In a nod to the multi-national authors of the fairy tales represented each attraction is voiced in the language of the original writer. It's a nice touch that reminded me that we were not home. One aspect of Fantasyland was very different. Initially disappointing but ultimately charming. The exteriors of Toad Hall look the same as the California attraction, but the residence is actually a British fish and chips restaurant. If you look around, you'll find one of many little charming touches that honor the park's continent: a portrait of Mr. Toad himself sits on a wall above diners. But wait and look carefully- here Mr. Toad is envisioned by great European artists: Van Gogh, Rembrandt, and da Vinci. The painting magically transforms before your eyes every minute or so. Delightful!

Fantasyland does have its dark rides. Peter Pan's Flight, with its double capacity vehicles, draws the same large crowds here as back home and is wisely placed in a location away from the castle courtyard. Pinocchio's Daring Journey is almost a walk on just like at Disneyland as well. Snow White also has her home here in its original scarier form. Each little dark ride is full of all the expected detail and similar storyline. There's not much different here, honestly, but as I'll share, the placement of Peter Pan's Flight is key.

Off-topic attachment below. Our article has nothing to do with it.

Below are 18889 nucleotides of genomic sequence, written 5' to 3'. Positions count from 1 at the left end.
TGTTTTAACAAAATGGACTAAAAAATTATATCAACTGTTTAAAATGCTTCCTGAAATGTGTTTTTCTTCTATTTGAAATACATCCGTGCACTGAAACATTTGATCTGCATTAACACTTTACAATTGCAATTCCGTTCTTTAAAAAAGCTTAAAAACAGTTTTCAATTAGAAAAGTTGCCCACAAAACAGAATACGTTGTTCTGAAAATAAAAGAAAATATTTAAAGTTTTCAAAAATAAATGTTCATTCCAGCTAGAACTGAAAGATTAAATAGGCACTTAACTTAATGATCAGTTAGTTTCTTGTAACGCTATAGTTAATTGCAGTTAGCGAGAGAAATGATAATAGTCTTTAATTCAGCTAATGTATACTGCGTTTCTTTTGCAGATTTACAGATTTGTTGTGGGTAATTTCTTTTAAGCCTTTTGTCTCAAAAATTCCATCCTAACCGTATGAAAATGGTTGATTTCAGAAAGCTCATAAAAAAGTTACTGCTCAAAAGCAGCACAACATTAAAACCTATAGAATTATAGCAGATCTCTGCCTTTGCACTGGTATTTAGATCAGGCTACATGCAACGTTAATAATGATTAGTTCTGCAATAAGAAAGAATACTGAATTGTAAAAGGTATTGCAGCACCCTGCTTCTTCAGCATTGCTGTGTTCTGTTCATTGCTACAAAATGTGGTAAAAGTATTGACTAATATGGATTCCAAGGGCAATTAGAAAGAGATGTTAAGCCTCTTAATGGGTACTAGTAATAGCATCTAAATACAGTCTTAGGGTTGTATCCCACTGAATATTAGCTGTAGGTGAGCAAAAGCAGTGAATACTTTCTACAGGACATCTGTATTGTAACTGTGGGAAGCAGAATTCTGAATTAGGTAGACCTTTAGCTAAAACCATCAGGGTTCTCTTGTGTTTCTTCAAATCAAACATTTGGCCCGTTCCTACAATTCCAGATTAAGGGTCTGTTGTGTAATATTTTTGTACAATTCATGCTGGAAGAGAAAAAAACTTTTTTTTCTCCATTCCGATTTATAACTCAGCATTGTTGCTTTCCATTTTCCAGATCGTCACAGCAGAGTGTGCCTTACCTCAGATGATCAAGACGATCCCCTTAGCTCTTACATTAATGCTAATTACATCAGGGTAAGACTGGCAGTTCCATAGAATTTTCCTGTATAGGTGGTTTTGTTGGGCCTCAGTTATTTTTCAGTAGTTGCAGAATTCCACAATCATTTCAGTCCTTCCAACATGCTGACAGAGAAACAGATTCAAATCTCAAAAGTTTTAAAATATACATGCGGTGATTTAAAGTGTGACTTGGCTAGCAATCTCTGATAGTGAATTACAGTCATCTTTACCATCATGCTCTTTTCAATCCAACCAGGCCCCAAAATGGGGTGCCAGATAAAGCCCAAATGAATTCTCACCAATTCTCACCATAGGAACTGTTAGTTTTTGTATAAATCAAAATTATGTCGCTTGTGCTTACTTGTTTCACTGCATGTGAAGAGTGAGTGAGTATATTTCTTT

Beyond the dark rides, much is made of the Alice in Wonderland themed labyrinth and for good reason. The winding paths through manicured gardens make for a great little family excursion. We all enjoyed it, and we let the kids freely work through the maze, giving them a bit of independence. Filled with characters from the film, the attraction is more akin to the "smaller" ones that provide charm at Walt's original park- the ones that are sorely missed in Florida. The glass-topped Tea Cups are nearby. Last visit, I thought that the Queen of Hearts Banquet Hall and a re-imagined Alice ride would have made a great little sub-area.